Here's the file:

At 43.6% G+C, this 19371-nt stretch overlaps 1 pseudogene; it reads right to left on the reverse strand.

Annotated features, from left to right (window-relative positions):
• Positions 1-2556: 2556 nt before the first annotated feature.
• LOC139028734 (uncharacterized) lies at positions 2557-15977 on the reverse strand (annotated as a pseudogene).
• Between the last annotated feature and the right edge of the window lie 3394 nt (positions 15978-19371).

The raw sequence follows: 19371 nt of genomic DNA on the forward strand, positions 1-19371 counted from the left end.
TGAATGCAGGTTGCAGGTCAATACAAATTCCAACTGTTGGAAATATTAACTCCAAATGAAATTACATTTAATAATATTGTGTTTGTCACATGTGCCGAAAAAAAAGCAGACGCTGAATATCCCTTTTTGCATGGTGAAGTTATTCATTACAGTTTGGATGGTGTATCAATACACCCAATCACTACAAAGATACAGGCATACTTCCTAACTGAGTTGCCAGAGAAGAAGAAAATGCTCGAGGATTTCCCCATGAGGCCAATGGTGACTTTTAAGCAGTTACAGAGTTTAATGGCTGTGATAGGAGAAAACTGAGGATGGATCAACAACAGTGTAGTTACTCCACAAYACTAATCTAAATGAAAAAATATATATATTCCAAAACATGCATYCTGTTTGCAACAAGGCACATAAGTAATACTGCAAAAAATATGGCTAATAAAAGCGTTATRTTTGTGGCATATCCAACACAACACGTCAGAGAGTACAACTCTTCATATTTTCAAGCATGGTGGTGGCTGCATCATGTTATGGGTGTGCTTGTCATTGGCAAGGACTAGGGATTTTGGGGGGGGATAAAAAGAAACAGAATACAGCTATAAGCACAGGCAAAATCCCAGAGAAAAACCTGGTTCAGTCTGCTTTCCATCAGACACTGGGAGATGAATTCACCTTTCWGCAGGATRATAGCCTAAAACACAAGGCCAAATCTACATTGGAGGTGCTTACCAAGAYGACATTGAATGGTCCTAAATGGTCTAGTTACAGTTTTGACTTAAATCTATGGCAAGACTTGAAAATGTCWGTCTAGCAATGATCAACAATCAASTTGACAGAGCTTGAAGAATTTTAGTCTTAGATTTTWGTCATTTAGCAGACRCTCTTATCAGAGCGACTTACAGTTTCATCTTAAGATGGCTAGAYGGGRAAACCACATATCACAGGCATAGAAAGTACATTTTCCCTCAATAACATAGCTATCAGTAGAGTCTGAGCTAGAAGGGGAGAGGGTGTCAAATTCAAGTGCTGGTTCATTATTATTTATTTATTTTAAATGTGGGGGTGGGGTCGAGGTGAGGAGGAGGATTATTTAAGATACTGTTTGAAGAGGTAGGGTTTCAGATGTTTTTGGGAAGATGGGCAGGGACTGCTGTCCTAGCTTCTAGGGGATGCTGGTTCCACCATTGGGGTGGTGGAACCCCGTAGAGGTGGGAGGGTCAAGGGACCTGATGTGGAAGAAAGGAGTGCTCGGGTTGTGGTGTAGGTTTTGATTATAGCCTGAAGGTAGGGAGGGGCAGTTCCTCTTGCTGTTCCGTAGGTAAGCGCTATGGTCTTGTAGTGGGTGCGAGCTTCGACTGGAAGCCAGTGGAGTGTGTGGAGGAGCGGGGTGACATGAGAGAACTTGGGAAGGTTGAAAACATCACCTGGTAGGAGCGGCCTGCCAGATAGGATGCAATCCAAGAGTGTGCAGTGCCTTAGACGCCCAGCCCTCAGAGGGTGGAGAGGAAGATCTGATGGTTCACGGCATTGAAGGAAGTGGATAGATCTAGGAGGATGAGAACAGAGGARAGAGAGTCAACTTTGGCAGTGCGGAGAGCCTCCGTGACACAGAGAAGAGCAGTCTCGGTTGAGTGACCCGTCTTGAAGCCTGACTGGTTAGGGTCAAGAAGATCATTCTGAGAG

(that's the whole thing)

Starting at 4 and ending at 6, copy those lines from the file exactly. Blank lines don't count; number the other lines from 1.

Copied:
• LOC139028734 (uncharacterized) lies at positions 2557-15977 on the reverse strand (annotated as a pseudogene).
• Between the last annotated feature and the right edge of the window lie 3394 nt (positions 15978-19371).

The raw sequence follows: 19371 nt of genomic DNA on the forward strand, positions 1-19371 counted from the left end.